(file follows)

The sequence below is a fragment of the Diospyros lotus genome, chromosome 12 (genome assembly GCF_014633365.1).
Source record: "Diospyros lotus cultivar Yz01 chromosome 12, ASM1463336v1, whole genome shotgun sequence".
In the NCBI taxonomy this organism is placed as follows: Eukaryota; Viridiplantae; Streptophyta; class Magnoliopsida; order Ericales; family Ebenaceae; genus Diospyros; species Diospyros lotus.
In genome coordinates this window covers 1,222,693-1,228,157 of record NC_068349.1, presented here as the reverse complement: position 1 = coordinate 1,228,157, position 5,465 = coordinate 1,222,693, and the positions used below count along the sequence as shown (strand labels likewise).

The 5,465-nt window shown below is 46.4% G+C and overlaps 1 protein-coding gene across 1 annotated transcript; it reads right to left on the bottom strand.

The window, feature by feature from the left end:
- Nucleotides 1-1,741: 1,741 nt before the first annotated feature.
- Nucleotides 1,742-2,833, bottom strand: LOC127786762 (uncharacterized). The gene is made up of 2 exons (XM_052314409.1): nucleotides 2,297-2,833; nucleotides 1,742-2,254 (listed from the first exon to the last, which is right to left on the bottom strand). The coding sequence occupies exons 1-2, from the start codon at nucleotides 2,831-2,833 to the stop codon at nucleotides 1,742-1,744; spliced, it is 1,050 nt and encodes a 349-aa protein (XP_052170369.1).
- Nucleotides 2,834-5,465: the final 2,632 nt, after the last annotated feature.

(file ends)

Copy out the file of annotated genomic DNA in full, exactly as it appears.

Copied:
The sequence below is a fragment of the Diospyros lotus genome, chromosome 12 (genome assembly GCF_014633365.1).
Source record: "Diospyros lotus cultivar Yz01 chromosome 12, ASM1463336v1, whole genome shotgun sequence".
In the NCBI taxonomy this organism is placed as follows: Eukaryota; Viridiplantae; Streptophyta; class Magnoliopsida; order Ericales; family Ebenaceae; genus Diospyros; species Diospyros lotus.
In genome coordinates this window covers 1,222,693-1,228,157 of record NC_068349.1, presented here as the reverse complement: position 1 = coordinate 1,228,157, position 5,465 = coordinate 1,222,693, and the positions used below count along the sequence as shown (strand labels likewise).

The 5,465-nt window shown below is 46.4% G+C and overlaps 1 protein-coding gene across 1 annotated transcript; it reads right to left on the bottom strand.

The window, feature by feature from the left end:
- Nucleotides 1-1,741: 1,741 nt before the first annotated feature.
- Nucleotides 1,742-2,833, bottom strand: LOC127786762 (uncharacterized). The gene is made up of 2 exons (XM_052314409.1): nucleotides 2,297-2,833; nucleotides 1,742-2,254 (listed from the first exon to the last, which is right to left on the bottom strand). The coding sequence occupies exons 1-2, from the start codon at nucleotides 2,831-2,833 to the stop codon at nucleotides 1,742-1,744; spliced, it is 1,050 nt and encodes a 349-aa protein (XP_052170369.1).
- Nucleotides 2,834-5,465: the final 2,632 nt, after the last annotated feature.